• Reference interval p50 – examples
  • The oxyhemoglobin dissociation curve (ODC) and concept of p50
  • Reasons for determining p50
  • Causes of increased p50
  • Causes of decreased p50
  • Diagnostic value of p50 – examples

 

Carboxyhemoglobin – COHb  

  • Reference interval COHb – examples
  • What is COHb ?
  • When should COHb be measured ?
  • Causes of increased COHb
  • Interpretation of COHb in cases of delayed measurement
  • Blood oxygenation during carbon monoxide poisoning

 

Methemoglobin – MetHb  

  • Reference interval MetHb – example
  • What is MetHb ?
  • When should MetHb be measured ?
  • Causes of increased MetHb
  • Symptoms of methemoglobinemia
  • Cyanosis in methemoglobinemia

 

Shunt  

  • Reference interval shunt – example
  • Ventilation/perfusion ratio, dead space and shunt
  • Why determine the FShunt ?
  • When should FShunt be determined ?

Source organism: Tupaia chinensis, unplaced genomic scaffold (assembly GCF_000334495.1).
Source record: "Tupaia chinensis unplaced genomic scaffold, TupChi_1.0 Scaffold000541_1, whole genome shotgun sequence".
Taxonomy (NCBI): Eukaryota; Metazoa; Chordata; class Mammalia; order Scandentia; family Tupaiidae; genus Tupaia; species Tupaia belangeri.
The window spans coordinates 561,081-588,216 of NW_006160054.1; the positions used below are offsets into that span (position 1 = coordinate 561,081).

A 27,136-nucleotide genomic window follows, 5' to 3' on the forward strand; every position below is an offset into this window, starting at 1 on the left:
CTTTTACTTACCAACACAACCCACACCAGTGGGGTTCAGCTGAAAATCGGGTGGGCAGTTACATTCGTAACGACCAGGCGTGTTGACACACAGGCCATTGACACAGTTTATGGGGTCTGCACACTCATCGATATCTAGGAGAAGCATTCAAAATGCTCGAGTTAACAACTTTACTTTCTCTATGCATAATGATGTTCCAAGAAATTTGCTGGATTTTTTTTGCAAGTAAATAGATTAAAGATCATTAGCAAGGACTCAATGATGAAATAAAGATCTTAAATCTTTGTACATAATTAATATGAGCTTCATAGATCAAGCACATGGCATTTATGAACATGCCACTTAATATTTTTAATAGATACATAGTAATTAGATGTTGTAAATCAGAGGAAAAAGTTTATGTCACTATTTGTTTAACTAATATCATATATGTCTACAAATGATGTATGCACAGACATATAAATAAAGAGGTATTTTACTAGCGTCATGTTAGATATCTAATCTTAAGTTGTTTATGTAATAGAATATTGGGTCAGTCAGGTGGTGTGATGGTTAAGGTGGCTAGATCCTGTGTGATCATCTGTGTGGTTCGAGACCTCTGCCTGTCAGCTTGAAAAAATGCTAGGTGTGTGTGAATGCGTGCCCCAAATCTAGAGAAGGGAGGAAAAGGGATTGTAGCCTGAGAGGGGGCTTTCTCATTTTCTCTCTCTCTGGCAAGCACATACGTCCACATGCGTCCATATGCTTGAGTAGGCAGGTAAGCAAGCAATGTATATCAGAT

• Interpretation guidelines for FShunt in critically ill patients fitted with a pulmonary catheter
  • Causes of increased FShunt
  • Symptoms associated with increased FShunt

 

Acid-base status  

  • The Siggard-Andersen acid-base chart
  • Defining terms used in interpretation of acid-base status
  • Acid-base flowchart

 

pH  

  • Reference interval pH – examples
  • Why measure pH ?
  • When should pH (pCO2 and HCO3–) be measured ?
  • Causes of acid-base disturrbances
  • Symptoms of acid-base disturbances
  • Clinical interpretation
  • Fetal scalp pH and umbilical-cord pH
  • pH in pleural fluid

 

Carbon dioxide partial pressure – pCO2   

  • Reference interval pCO2 – examples
  • Physiological significance of pCO2
  • Why measure pCO2 ?
  • When should pCO2 (pH and HCO3–) be measured ?
  • Causes of increased pCO2
  • Causes of decreased pCO2
  • Symptoms related to pCO2 imbalance
  • Symptoms of increased and decreased pCO2
  • Clinical interpretation